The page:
I'm sure that all of us have noticed that at times people seem to think that what Jesus taught, what he preached, was not for our time and place, not the real world in which we live -- a world where evil so often seems to have the upper hand, a world where the moral order is shattered, a world where there is hatred, so much violence. The message of Jesus, we think, those values that he taught, they could not be for now. They must be for later, the afterlife. That's when you can really love your enemies. Do good to those who hurt you and so on.
The Peace Pulpit
It seems pretty clear to me that we need this season of Advent -- a season when we can begin to stir up within our hearts and our spirits a very powerful spirit of hope, a spirit of encouragement, a spirit of joy. This, in fact, is what Advent does bring into our lives -- hope and joy. We need it, I think, at this time especially, because so many people seem to be discouraged with what is going on in the world and what is going on in our church.
We may not have adverted to it, but we should notice that the feast we celebrate today is unusual, even unique I would say, because it's a feast that celebrates one of the titles of Jesus. There's no other feast that does this. We could have, for example, a feast of Jesus the Prophet, or Jesus the Teacher, or Jesus the Shepherd, but we don't do that for reasons that are not totally clear, I guess. We chose the one title that Jesus rejected, and so it's a challenge to reflect on this feast and the scriptures that we have for this feast. And to have drawn forth this truth that is very important for us.
I think most of us experience the readings of today -- and it always happens at the end of the church year -- as being kind of, well, frightening or perhaps kind of dismal. Even the kind of gloomy day that we have seems to fit in with the readings. And we find them puzzling, I think, and so perhaps the first thing we need to remind ourselves of as we try to reflect on these readings is that the Gospel reading and the passage from the Book of Daniel are both what we would call apocalyptic writings -- like the Book of the Apocalypse, the last book of the New Testament.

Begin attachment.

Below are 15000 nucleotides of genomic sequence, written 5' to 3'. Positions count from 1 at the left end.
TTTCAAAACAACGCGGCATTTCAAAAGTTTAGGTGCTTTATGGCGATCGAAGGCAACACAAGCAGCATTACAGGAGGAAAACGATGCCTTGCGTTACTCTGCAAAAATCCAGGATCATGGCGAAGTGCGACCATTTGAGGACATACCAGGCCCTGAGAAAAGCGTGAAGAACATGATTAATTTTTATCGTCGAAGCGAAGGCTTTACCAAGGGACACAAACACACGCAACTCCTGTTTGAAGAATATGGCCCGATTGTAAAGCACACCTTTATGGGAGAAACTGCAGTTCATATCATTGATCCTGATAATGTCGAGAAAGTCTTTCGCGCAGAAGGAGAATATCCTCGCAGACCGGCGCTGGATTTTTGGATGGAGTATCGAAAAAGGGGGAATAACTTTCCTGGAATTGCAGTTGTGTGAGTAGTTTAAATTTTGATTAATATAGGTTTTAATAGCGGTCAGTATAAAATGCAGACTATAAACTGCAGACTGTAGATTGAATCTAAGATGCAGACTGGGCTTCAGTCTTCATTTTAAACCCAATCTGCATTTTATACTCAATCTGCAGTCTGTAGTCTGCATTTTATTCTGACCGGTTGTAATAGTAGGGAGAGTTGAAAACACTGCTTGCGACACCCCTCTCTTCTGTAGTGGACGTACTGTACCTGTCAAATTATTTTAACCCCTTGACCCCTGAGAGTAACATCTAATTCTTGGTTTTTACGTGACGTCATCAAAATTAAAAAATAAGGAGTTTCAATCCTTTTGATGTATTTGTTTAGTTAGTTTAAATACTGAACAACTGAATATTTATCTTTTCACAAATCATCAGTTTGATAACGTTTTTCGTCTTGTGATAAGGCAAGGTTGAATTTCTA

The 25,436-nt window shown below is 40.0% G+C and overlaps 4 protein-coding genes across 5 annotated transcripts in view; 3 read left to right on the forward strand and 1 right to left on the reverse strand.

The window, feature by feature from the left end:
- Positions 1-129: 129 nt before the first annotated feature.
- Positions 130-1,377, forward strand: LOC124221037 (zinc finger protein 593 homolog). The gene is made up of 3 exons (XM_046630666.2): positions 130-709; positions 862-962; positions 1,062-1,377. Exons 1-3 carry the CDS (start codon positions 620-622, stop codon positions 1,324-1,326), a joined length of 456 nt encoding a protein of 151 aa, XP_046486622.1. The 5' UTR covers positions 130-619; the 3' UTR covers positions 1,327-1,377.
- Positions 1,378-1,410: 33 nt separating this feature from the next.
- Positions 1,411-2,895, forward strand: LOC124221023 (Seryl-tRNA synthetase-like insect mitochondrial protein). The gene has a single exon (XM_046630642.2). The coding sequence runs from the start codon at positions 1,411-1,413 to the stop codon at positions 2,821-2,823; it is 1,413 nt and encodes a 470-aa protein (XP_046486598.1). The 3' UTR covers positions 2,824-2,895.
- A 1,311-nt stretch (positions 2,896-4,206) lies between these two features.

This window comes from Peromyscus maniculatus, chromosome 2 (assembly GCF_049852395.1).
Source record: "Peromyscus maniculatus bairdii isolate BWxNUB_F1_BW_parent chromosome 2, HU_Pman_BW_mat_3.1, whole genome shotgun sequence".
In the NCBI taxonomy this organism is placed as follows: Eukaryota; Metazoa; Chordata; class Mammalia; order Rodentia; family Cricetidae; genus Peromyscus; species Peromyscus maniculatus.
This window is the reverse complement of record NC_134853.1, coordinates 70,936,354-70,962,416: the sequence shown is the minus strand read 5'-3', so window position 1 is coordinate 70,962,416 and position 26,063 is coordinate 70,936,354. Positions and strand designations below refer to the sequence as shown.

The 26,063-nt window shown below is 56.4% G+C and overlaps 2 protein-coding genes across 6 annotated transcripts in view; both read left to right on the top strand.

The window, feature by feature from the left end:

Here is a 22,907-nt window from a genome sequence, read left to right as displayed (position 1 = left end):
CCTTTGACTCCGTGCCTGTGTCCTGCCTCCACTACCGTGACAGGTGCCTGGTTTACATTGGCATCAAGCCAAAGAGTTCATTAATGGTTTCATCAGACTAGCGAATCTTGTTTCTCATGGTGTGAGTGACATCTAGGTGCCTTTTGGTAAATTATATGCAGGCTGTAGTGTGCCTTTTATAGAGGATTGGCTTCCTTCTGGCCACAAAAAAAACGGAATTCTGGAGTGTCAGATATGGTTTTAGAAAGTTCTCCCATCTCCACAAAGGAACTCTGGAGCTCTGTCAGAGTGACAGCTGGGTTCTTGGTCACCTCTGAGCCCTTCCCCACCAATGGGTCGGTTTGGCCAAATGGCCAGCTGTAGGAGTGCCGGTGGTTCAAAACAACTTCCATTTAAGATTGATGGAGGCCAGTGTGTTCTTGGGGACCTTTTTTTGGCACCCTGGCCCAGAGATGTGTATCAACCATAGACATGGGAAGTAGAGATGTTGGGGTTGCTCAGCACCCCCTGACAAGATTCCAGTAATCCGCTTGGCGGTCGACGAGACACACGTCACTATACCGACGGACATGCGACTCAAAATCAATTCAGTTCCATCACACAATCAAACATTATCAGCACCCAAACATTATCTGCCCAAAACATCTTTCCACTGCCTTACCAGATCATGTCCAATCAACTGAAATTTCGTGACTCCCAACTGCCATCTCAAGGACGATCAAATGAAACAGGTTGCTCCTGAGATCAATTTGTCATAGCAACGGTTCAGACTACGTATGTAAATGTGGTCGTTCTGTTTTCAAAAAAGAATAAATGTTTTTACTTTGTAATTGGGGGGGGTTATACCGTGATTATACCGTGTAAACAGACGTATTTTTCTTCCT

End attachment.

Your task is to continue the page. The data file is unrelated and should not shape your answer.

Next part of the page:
Because Bishop Gumbleton was out of town November 12, we do not have Special NCR coverage notice:
a homily to post this week. Please return next week to read the bishop's latest homily.
Special NCR coverage notice:
Every week as we try to listen deeply to God's Word it's important to put the passage that we listen to on a particular Sunday into the larger context of the gospel and that's especially important today if we're really going to respond in an adequate way to what Jesus is teaching us. As I reminded you before we began the gospel, this has been a continuous reading of Mark's Gospel, and we've traveled with Jesus on this last journey to Jerusalem. Along the way he kept teaching us how to be a disciple.
So today as we listen to the gospel, we realize that we are coming to the end of this last journey of Jesus to Jerusalem. For six weeks now we have been listening to Jesus teach his disciples -- teach us -- as he walked this final journey. Jericho is the last stop before they get to Jerusalem where it will all happen as Jesus had told them. He will be handed over to enemies, people who hate him. They'll torture him, nail him to the cross, crucify him, but then on the third day he'll rise again.
For six Sundays now, we have been traveling together with Jesus and the disciples as they make this journey to Jerusalem, and Jesus has been instructing them on what it means to be a disciple and so of course that instruction is for us. We are the community of the disciples of Jesus. That's what the church is; that's what our parish is -- a community of disciples.
As I read through various commentaries this week on the scriptures, I came across this item: "Biographers of W.C. Fields", a stand up comedian many decades ago, "always narrate an episode which happened shortly before he died. A friend came to visit him in the hospital and was amazed to find the comedian reading a Bible. 'I didn't know you were a religious person, Bill,' the friend said. 'I'm not!' Fields shot back. 'Then what are you doing with that Bible?' 'Looking for loopholes.' "
As I mentioned in introducing the Gospel, we continue to listen to Mark's description of this final journey of Jesus with his disciples to Jerusalem where he is to suffer and be put to death, and along the way Jesus is instructing them about discipleship -- how to be his disciples. He's asking for some radical change in their thinking and in their way of acting and so if we listen carefully to what he is teaching us, we too, if we wish to be his disciples, will discover that we need to change, perhaps even radically, in our thinking and in the way we act.